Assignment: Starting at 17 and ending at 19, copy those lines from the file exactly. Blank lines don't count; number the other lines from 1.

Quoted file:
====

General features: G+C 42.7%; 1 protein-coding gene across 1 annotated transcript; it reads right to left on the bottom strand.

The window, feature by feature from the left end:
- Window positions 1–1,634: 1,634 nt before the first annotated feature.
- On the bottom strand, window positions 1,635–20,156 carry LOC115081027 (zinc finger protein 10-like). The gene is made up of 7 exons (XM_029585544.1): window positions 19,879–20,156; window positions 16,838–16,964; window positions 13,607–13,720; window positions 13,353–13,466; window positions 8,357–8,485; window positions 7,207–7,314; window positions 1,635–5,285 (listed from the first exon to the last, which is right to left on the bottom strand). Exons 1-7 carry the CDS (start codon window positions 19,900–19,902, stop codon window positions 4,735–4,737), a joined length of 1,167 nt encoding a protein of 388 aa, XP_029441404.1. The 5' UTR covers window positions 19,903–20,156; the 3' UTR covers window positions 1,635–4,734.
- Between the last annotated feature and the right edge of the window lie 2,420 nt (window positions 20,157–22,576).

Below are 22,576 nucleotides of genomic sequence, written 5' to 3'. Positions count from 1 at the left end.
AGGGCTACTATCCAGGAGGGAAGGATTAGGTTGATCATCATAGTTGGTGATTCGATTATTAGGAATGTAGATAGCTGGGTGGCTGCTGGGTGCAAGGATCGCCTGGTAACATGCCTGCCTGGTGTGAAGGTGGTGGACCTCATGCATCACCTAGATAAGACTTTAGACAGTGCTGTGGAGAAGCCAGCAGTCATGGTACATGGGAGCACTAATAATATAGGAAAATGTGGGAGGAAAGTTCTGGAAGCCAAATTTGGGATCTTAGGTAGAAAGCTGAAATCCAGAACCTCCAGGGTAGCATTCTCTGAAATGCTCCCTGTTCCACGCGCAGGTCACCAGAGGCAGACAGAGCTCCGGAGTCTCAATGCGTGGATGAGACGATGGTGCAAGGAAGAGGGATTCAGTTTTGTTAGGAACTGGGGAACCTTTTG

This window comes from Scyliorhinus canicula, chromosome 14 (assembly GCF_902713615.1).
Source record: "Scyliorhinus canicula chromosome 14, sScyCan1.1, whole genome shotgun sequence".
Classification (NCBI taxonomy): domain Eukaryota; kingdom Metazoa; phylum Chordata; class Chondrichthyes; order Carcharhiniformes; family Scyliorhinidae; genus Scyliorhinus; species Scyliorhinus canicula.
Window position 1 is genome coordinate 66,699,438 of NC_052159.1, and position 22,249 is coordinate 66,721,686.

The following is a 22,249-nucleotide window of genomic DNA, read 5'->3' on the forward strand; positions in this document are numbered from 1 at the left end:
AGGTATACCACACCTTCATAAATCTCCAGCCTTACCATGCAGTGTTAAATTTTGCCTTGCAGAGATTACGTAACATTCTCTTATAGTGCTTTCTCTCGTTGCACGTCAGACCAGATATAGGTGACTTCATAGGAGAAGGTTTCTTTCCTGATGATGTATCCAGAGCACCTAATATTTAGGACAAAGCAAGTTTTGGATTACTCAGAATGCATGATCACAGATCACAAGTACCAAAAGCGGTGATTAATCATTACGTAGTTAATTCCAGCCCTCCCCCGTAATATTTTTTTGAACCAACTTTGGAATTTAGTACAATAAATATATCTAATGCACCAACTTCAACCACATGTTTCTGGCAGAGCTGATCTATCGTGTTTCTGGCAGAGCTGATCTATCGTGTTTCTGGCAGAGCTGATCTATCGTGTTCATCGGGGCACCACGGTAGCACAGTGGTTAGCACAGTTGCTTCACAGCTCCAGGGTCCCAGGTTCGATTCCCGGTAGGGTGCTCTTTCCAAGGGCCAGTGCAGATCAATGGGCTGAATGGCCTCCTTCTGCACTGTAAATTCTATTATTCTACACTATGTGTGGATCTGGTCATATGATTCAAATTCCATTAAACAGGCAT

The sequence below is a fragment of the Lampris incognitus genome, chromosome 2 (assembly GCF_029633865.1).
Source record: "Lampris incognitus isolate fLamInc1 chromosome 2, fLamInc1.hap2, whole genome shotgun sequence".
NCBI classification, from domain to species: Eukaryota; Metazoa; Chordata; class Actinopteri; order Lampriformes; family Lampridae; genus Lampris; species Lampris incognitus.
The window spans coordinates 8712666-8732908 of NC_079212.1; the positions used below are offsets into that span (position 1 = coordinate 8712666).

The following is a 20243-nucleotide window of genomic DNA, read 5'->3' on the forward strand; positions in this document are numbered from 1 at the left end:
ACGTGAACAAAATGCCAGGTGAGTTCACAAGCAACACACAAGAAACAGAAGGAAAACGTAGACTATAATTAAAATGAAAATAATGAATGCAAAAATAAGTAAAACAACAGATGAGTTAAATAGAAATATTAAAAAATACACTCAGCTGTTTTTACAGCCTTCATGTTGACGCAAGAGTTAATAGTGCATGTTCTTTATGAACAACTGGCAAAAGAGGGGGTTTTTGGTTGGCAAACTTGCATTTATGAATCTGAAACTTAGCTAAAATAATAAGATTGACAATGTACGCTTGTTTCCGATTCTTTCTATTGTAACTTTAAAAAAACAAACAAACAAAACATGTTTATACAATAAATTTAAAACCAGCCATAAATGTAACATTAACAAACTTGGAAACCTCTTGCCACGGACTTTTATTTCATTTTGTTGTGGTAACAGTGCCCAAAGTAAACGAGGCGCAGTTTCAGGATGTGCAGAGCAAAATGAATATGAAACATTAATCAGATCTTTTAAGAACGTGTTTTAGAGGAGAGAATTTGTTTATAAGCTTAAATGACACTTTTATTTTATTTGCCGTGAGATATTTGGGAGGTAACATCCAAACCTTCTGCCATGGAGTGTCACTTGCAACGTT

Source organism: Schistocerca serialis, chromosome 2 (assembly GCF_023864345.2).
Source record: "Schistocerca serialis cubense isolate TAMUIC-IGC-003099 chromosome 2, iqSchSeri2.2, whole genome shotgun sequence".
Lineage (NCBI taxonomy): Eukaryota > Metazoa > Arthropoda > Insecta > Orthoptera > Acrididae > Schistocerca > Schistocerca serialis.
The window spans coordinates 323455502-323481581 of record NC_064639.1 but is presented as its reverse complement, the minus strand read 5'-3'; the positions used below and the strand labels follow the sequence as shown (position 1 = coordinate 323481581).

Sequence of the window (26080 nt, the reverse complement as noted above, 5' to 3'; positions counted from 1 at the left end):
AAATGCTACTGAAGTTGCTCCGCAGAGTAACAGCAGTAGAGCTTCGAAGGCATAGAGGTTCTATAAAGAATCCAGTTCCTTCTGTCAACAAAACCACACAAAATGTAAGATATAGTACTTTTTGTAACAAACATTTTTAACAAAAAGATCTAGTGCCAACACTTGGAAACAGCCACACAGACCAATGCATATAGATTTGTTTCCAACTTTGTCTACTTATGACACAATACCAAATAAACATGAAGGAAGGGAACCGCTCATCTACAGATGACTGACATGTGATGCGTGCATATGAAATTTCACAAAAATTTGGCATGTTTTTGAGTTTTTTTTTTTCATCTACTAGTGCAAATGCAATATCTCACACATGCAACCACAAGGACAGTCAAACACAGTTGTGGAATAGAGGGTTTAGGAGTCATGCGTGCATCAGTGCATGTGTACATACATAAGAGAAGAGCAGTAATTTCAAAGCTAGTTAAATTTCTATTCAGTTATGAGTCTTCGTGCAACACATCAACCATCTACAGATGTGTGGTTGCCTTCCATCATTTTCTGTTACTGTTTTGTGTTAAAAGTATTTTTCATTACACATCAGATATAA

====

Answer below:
The window spans coordinates 8712666-8732908 of NC_079212.1; the positions used below are offsets into that span (position 1 = coordinate 8712666).

The following is a 20243-nucleotide window of genomic DNA, read 5'->3' on the forward strand; positions in this document are numbered from 1 at the left end:
ACGTGAACAAAATGCCAGGTGAGTTCACAAGCAACACACAAGAAACAGAAGGAAAACGTAGACTATAATTAAAATGAAAATAATGAATGCAAAAATAAGTAAAACAACAGATGAGTTAAATAGAAATATTAAAAAATACACTCAGCTGTTTTTACAGCCTTCATGTTGACGCAAGAGTTAATAGTGCATGTTCTTTATGAACAACTGGCAAAAGAGGGGGTTTTTGGTTGGCAAACTTGCATTTATGAATCTGAAACTTAGCTAAAATAATAAGATTGACAATGTACGCTTGTTTCCGATTCTTTCTATTGTAACTTTAAAAAAACAAACAAACAAAACATGTTTATACAATAAATTTAAAACCAGCCATAAATGTAACATTAACAAACTTGGAAACCTCTTGCCACGGACTTTTATTTCATTTTGTTGTGGTAACAGTGCCCAAAGTAAACGAGGCGCAGTTTCAGGATGTGCAGAGCAAAATGAATATGAAACATTAATCAGATCTTTTAAGAACGTGTTTTAGAGGAGAGAATTTGTTTATAAGCTTAAATGACACTTTTATTTTATTTGCCGTGAGATATTTGGGAGGTAACATCCAAACCTTCTGCCATGGAGTGTCACTTGCAACGTT